Thursday, April 13, 2006

The Commercialization of Easter

As we walked through the mall last Saturday, my four-year-old daughter stopped dead in her tracks and pointed straight ahead. "What is THAT?" she asked, eyes wide. "What is what?" I asked, noting a photographer snapping pictures of a toddler in his Easter outfit sitting on the Easter Bunny's lap.

"That rabbit," she whispered, still pointing in awe. Hmmm ... how to explain the Easter Bunny? We've never mentioned him in our family in a good way or bad. He just hasn't existed at all. Now I will be the first to admit that our family gets sucked into the consumerism of Christmas much more than we would like but have so far managed to stay very clear of contributing to the commercialization of Easter. With the exception of buying egg dye and a few bags of Smucker's jelly beans (more for me than the kids!), I steadfastly refuse to help any retailer profit off what should be the most holy day of the year, the day we celebrate the resurrection of our Lord. For us, that means no Easter outfits, Easter cards, and no Easter baskets laden with presents.

According to the National Retail Federation , the world's largest retail trade association, there will be more than 90 million chocolate bunnies, 2 million marshmallow chicks per day, and 16 billion jelly beans produced for Easter. Those who will celebrate plan to spend an average of $107.17, up from $102.76 last year. In all, consumers are expected to spend $10.47 billion on Easter this year.

Christians are notorious for complaining about the commercialization of holidays, but in this case, folks, I think we're responsible for it. As long as clothing manufacturers and greeting card companies know the fine churchgoing people of America will buy what they're selling, they are going to compete vigoriously for our Easter dollars.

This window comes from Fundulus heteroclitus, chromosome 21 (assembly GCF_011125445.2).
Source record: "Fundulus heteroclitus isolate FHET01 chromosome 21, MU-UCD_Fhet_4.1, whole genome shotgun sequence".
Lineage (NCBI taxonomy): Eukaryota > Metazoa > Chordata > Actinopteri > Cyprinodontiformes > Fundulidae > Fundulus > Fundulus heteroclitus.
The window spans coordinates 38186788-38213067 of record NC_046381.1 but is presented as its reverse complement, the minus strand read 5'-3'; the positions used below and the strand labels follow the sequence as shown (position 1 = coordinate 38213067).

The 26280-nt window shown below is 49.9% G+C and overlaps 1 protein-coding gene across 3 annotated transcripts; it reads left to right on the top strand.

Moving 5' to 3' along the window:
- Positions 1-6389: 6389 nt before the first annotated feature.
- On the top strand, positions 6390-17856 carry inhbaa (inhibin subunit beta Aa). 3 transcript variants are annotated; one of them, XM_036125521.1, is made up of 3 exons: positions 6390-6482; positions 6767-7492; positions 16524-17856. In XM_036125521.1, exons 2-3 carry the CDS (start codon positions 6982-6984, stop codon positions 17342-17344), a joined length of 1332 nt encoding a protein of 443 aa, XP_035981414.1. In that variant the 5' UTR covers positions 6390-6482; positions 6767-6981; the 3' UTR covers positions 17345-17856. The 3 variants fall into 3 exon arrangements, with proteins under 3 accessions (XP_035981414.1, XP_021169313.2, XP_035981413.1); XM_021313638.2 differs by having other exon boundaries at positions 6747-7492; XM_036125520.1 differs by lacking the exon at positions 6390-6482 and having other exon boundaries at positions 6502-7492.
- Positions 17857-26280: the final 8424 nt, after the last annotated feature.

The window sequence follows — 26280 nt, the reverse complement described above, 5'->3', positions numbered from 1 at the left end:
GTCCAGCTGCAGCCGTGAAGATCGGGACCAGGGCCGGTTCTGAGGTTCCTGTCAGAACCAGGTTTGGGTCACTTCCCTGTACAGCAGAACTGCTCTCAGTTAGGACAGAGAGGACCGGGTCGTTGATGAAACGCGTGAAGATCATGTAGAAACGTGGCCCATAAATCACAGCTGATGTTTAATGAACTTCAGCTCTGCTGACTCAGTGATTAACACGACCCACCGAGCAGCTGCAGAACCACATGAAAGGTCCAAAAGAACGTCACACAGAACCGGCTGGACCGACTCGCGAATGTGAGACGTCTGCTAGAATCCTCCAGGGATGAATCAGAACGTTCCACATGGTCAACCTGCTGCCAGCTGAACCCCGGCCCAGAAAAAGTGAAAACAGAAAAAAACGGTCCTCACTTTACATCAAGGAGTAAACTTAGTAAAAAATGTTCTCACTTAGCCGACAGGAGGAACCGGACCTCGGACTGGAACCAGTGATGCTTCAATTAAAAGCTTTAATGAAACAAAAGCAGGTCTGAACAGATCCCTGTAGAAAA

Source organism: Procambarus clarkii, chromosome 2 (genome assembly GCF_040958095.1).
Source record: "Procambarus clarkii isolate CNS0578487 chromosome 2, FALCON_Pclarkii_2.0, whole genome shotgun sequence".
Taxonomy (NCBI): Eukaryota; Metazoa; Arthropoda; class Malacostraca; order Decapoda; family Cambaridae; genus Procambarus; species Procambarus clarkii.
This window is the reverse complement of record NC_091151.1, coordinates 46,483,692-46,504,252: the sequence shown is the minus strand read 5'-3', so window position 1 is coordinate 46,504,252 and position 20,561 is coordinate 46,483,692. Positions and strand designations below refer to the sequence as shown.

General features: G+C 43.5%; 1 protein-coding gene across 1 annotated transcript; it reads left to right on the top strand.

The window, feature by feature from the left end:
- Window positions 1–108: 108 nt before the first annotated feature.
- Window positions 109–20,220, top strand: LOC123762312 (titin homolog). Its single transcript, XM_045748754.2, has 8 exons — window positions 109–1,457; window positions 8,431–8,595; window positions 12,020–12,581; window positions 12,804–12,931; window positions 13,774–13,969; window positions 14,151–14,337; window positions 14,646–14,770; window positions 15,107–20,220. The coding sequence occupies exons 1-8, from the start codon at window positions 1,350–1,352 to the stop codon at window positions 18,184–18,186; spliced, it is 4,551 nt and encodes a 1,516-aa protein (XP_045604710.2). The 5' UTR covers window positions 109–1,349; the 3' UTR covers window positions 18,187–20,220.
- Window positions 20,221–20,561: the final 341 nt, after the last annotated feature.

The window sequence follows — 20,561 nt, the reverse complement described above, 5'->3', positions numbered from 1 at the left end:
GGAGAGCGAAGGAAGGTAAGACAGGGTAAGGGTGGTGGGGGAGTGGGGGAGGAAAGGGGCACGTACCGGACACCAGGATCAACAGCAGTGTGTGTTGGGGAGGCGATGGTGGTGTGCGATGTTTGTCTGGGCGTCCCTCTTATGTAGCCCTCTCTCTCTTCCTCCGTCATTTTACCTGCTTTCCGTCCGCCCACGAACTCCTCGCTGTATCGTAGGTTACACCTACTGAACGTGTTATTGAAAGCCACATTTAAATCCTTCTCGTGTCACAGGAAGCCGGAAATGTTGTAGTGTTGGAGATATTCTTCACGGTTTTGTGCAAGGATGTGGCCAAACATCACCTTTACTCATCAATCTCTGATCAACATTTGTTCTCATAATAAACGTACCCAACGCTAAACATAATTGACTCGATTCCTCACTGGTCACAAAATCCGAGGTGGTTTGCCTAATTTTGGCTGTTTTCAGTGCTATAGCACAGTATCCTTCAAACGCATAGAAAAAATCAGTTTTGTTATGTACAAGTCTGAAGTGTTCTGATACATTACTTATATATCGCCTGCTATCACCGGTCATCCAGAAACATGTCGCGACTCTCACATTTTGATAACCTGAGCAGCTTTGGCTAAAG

As the discussion continued, my kindergartener announced, "Oh, yeah, ----'s Easter Bunny is bringing her the "Chicken Little" DVD in her basket this year." It was a wonderful opportunity to share with the girls why we've made the choices we've made and how we hope that they will keep Easter special in their hearts too.

God forbid that we should reduce the extravagance of Christ's love to a new outfit and a basket full of candy and gifts.

1 comment:

Michelle- This One's For The Girls said...

Good post. We don't do the Easter Bunny either--the very idea of allowing a pagan bunny to replace the focus on Christ has always bothered me...

However, I will admit that I do get everyone a new outfit each year and I bought the Narnia movie this year as a "shared" Easter basket gift. I guess some childhood traditions get started without much thought. I don't think we go overboard, but you did make me think about "the why." Thanks for that.